In 1482, Ferdinand was sufficiently concerned at the absence of clearly visible distinctions between the two populations in Valencia that he ordered Muslims to wear only blue clothing .

1491 the battle to overthrow Granada lasted a decade. With a huge army of around 60,000 they determined to burn and destroy the enemy crops. Fighters warring against the infidel were promised papal absolution for their sins ... Within the city’s defensive walls, the population was swollen by soldiers and civilian refugees from the war-torn countryside, [Carr 2011]..

Isabella was responsible for funding the war effort which included special taxes imposed on the Jews.

1491 the Catholic Monarchs seemed to have accepted the presence of muslims in Granada. The terms of their surrender guaranteed the rights of muslims to retain land and property and income. "The agreements also specified that the “judges, mayors and governors” appointed to rule Granada should be “persons who will honor the Moors and treat them kindly” [Carr 2011].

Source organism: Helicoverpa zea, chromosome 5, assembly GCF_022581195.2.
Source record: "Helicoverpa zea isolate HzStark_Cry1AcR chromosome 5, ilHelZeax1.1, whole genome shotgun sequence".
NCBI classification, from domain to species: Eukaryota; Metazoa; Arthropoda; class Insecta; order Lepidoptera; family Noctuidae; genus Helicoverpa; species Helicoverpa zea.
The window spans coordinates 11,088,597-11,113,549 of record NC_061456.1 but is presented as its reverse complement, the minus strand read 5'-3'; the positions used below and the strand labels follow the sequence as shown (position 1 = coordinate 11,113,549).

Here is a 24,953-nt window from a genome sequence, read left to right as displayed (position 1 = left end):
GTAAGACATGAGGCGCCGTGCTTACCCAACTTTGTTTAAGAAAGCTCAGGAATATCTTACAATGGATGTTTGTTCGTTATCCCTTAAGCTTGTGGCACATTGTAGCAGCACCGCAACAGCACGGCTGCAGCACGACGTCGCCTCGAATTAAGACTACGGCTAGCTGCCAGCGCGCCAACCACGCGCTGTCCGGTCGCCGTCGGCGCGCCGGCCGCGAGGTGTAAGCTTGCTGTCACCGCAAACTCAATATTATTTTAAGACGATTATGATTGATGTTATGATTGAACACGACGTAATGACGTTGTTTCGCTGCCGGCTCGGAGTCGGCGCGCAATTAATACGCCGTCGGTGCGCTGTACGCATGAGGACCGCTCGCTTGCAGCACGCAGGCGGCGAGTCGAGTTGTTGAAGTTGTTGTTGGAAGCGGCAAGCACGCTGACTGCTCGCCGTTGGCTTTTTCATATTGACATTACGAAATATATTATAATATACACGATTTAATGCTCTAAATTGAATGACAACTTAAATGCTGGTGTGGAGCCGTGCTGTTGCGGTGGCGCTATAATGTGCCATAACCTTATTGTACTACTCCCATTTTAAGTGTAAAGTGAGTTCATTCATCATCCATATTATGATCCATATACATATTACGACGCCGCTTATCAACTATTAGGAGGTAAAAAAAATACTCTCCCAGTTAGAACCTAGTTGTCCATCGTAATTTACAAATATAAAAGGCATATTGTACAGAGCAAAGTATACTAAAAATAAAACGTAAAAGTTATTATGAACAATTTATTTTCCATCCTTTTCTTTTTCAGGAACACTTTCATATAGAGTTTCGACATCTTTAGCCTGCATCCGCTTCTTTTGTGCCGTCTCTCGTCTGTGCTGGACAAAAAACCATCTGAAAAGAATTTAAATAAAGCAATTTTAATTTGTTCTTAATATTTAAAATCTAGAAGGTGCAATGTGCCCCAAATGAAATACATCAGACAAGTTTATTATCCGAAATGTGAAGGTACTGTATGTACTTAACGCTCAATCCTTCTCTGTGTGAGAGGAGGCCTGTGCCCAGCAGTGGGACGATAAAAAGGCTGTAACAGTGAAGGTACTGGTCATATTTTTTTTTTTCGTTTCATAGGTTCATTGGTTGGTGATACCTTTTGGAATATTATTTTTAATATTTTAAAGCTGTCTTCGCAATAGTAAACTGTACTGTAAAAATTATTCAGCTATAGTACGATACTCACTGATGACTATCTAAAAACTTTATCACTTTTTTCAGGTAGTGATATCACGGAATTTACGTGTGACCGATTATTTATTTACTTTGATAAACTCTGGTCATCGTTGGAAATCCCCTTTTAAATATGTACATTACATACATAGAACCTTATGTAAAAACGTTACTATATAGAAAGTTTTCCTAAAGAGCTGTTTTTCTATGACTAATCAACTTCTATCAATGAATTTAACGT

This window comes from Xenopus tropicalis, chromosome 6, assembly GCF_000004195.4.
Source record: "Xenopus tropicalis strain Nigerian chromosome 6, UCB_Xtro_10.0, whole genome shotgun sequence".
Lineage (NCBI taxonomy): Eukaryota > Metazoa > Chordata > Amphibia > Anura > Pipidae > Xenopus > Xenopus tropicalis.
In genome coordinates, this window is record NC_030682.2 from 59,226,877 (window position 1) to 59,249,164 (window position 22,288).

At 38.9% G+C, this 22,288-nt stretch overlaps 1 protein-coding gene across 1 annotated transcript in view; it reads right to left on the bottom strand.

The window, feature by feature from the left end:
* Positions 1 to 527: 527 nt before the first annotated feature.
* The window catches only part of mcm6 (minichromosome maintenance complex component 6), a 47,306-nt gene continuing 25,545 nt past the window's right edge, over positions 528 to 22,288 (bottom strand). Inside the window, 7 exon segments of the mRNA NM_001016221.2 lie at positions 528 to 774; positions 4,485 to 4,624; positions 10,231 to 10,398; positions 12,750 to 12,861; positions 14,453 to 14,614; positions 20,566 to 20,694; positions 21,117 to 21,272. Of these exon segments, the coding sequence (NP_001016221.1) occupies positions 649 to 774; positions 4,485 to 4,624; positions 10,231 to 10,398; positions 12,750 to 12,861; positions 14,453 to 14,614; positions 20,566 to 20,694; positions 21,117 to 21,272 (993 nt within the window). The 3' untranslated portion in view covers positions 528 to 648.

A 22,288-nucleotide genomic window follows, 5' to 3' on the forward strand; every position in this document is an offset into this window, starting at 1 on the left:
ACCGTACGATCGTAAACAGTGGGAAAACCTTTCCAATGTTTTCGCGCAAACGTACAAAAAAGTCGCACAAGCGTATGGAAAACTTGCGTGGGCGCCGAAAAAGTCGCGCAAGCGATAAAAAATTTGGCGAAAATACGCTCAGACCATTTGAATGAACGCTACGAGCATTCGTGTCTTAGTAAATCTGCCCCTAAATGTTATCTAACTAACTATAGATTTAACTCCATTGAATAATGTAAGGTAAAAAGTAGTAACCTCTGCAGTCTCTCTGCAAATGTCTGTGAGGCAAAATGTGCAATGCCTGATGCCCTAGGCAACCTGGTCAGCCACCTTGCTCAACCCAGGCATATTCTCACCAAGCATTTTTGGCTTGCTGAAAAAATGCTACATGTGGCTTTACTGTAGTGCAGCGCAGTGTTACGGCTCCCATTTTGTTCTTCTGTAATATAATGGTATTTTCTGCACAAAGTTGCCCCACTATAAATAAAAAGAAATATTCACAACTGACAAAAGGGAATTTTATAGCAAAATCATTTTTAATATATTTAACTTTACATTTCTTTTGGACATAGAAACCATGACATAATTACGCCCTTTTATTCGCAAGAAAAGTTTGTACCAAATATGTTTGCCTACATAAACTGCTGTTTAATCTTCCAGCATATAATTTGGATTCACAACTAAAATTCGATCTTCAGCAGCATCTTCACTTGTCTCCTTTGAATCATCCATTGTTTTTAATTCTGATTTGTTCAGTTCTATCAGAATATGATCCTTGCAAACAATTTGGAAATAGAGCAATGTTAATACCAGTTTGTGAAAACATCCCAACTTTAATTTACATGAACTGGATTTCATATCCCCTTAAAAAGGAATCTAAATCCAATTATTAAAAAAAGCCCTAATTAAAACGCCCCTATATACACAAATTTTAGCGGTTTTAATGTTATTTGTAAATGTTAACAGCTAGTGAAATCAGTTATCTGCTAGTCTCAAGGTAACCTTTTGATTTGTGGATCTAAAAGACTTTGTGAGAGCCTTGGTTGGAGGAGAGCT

1492 The King of Granada signed a secret agreement for the city to be handed over on January 6, 1492

At a time when Christian victories against the infidels were few and far between, and church bells in Austria and Germany tolled three times daily to remind their populations of the existential threat from the “terrible Turk” [Carr 2011].

To some Spaniards, the conquest of Granada confirmed Spain’s destiny as a “New Israel” that had been chosen by God to undertake the reconquest of Jerusalem. Columbus’s search for a new route to the Indies was partly intended to make possible a double-pronged assault on Islam from east and west [Carr 2011].

1498 Friar Hernando de Talavera, first archbishop of Granada, banned Christians from renting property to Muslims, wearing Moorish clothing, visiting bathhouses, or buying meat from Muslim butchers.